Paper calls into question the chytridiomycosis hypothesis for amphibian declines

A new paper published in PLoS ONE by Matthew Heard, Katherine F. Smith, and Kelsey Ripp have called into question the hypothesis that chytridiomycosis is causing amphibian declines. The threat by this disease seems to have been exaggerated since there are few species for which the fungus is a threat.

When the new version of the Red List for amphibians was published a few years ago, under the name the Global Amphibian Assessment, I asked the same questions. Why assign chytridiomycosis as a risk for species for which there is no evidence? Even worse, it was listed as a threat to species for which there was evidence they were immune to the disease!

A figure in the paper is very revealing, out of the species that have listed chytridiomycosis as a threat, very few have any kind of evidence.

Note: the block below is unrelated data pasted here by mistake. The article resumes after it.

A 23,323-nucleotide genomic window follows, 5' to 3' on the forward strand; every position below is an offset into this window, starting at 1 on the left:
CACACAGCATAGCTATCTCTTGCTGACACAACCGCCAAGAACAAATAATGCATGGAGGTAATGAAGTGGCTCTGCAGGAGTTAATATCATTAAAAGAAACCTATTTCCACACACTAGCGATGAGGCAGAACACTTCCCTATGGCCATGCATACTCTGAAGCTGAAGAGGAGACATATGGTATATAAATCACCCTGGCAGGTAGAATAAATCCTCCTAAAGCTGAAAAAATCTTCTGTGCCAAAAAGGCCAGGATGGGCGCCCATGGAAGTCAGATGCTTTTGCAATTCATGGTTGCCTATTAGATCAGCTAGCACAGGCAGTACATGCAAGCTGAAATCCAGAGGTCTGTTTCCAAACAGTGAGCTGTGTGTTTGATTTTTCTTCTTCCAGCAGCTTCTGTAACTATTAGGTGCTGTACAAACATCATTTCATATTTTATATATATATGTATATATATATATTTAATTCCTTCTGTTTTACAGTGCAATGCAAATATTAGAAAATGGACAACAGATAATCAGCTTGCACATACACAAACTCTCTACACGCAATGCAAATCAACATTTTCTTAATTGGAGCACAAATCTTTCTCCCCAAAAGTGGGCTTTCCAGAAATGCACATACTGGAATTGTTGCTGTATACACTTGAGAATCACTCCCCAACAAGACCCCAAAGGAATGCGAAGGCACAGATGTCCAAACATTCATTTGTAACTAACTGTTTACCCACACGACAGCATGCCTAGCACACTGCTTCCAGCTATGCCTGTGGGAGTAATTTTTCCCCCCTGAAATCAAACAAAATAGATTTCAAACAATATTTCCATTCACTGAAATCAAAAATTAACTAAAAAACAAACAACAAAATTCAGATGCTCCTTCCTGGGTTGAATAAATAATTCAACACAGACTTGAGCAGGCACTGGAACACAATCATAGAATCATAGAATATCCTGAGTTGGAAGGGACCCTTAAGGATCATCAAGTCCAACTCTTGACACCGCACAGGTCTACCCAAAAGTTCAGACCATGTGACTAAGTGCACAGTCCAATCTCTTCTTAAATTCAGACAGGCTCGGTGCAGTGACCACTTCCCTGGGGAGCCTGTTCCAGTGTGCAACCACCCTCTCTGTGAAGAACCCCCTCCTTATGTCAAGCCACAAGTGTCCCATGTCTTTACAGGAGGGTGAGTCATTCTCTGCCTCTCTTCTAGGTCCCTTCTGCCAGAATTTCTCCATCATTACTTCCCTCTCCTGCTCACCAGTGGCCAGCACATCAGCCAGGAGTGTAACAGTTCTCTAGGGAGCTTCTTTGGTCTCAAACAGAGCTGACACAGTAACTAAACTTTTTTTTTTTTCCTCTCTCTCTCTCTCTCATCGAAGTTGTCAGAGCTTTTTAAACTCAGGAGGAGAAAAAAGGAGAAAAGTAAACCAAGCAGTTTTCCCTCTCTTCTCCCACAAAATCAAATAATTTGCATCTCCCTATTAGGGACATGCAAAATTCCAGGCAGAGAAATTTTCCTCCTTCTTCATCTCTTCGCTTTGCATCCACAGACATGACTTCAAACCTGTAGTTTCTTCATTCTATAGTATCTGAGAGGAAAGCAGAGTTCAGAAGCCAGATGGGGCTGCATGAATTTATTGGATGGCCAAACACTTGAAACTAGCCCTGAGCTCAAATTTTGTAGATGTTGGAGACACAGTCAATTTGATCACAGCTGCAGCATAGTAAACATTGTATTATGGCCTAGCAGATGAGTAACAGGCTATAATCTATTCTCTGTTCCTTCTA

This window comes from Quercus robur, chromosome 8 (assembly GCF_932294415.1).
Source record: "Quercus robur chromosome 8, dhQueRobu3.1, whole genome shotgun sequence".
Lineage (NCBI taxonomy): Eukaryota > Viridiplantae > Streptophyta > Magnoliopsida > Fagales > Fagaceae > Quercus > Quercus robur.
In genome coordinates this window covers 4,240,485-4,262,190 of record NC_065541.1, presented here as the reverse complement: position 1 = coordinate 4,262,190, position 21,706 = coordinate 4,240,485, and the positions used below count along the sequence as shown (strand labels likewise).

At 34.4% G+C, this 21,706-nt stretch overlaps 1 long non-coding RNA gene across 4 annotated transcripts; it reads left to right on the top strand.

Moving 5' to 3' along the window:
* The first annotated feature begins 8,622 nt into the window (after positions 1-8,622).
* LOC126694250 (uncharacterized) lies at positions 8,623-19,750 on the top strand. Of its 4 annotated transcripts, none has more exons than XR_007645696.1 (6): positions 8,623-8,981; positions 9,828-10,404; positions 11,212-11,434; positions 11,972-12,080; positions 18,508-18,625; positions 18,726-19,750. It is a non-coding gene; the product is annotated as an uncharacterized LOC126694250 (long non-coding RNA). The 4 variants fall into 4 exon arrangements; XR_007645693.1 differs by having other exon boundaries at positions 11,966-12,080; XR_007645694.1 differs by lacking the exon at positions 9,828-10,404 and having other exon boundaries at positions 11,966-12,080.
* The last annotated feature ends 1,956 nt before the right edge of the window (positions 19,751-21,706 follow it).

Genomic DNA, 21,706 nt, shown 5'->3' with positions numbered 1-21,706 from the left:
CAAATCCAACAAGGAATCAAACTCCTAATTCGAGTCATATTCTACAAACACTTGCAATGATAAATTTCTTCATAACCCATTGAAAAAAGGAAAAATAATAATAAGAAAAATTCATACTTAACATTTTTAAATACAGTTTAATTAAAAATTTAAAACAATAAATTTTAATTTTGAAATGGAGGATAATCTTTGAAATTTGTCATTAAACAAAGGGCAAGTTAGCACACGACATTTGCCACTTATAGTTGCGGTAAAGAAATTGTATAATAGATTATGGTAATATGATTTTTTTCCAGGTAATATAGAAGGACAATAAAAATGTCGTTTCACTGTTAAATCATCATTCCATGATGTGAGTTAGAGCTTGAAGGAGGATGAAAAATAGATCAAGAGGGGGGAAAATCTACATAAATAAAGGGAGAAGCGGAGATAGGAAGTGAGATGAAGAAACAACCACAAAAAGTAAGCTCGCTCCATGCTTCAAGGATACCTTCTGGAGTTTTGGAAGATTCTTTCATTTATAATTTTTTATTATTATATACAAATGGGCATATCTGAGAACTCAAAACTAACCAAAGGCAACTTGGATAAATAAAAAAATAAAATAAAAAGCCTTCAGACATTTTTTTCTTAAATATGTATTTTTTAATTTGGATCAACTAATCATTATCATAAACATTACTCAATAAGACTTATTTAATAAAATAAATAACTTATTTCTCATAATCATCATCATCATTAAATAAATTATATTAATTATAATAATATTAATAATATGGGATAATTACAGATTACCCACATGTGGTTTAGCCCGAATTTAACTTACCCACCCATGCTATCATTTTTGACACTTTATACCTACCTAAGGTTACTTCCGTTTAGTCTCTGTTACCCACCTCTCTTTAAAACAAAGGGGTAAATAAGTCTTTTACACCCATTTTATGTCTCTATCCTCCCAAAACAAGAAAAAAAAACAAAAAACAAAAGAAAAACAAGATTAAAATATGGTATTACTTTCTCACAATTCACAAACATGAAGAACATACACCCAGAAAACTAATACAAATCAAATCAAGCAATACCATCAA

It seems that chytridiomycosis became the default cause for any kind of decline found in an amphibian population. This is a problem because conservation programs will waste time, money, and resources in controlling a disease without need. In addition, the uncertainty will not help to protect species that do need some help.

Hopefully this kind of publication will halt the alarm and put things into perspective. Scientists need to start proving that the disease is a real threat, they have had more than enough time.

Heard M, Smith KF, Ripp K, 2011 Examining the Evidence for Chytridiomycosis in Threatened Amphibian Species. PLoS ONE 6(8): e23150. doi:10.1371/journal.pone.0023150

Updated on 23nov11 to fix some grammar.

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